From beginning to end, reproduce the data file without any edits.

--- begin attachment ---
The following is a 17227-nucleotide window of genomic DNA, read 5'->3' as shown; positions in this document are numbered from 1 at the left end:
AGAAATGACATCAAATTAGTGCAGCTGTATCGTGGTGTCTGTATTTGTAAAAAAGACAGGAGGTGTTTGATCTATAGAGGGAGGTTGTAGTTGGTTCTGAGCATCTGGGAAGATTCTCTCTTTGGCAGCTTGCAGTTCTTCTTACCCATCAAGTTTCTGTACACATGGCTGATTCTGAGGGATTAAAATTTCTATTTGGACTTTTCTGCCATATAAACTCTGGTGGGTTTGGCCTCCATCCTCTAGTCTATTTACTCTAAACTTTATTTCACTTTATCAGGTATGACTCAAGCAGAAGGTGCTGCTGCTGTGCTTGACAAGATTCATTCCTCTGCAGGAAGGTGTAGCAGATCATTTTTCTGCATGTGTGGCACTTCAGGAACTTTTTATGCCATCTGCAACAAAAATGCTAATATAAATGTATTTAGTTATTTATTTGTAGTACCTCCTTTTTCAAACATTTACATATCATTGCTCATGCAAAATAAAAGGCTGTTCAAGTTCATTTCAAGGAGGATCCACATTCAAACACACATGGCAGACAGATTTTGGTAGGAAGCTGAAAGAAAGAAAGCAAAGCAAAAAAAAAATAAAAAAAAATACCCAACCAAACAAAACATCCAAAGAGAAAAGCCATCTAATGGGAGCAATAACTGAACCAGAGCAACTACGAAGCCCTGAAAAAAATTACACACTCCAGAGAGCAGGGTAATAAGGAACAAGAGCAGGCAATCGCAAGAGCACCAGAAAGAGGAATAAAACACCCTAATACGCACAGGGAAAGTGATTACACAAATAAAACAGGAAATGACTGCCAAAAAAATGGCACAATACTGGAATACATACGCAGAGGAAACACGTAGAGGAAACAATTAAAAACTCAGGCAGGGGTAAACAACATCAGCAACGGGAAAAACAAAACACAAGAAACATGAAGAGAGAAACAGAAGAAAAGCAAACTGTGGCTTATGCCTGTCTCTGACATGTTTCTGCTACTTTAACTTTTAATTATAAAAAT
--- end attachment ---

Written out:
The following is a 17227-nucleotide window of genomic DNA, read 5'->3' as shown; positions in this document are numbered from 1 at the left end:
AGAAATGACATCAAATTAGTGCAGCTGTATCGTGGTGTCTGTATTTGTAAAAAAGACAGGAGGTGTTTGATCTATAGAGGGAGGTTGTAGTTGGTTCTGAGCATCTGGGAAGATTCTCTCTTTGGCAGCTTGCAGTTCTTCTTACCCATCAAGTTTCTGTACACATGGCTGATTCTGAGGGATTAAAATTTCTATTTGGACTTTTCTGCCATATAAACTCTGGTGGGTTTGGCCTCCATCCTCTAGTCTATTTACTCTAAACTTTATTTCACTTTATCAGGTATGACTCAAGCAGAAGGTGCTGCTGCTGTGCTTGACAAGATTCATTCCTCTGCAGGAAGGTGTAGCAGATCATTTTTCTGCATGTGTGGCACTTCAGGAACTTTTTATGCCATCTGCAACAAAAATGCTAATATAAATGTATTTAGTTATTTATTTGTAGTACCTCCTTTTTCAAACATTTACATATCATTGCTCATGCAAAATAAAAGGCTGTTCAAGTTCATTTCAAGGAGGATCCACATTCAAACACACATGGCAGACAGATTTTGGTAGGAAGCTGAAAGAAAGAAAGCAAAGCAAAAAAAAAATAAAAAAAAATACCCAACCAAACAAAACATCCAAAGAGAAAAGCCATCTAATGGGAGCAATAACTGAACCAGAGCAACTACGAAGCCCTGAAAAAAATTACACACTCCAGAGAGCAGGGTAATAAGGAACAAGAGCAGGCAATCGCAAGAGCACCAGAAAGAGGAATAAAACACCCTAATACGCACAGGGAAAGTGATTACACAAATAAAACAGGAAATGACTGCCAAAAAAATGGCACAATACTGGAATACATACGCAGAGGAAACACGTAGAGGAAACAATTAAAAACTCAGGCAGGGGTAAACAACATCAGCAACGGGAAAAACAAAACACAAGAAACATGAAGAGAGAAACAGAAGAAAAGCAAACTGTGGCTTATGCCTGTCTCTGACATGTTTCTGCTACTTTAACTTTTAATTATAAAAAT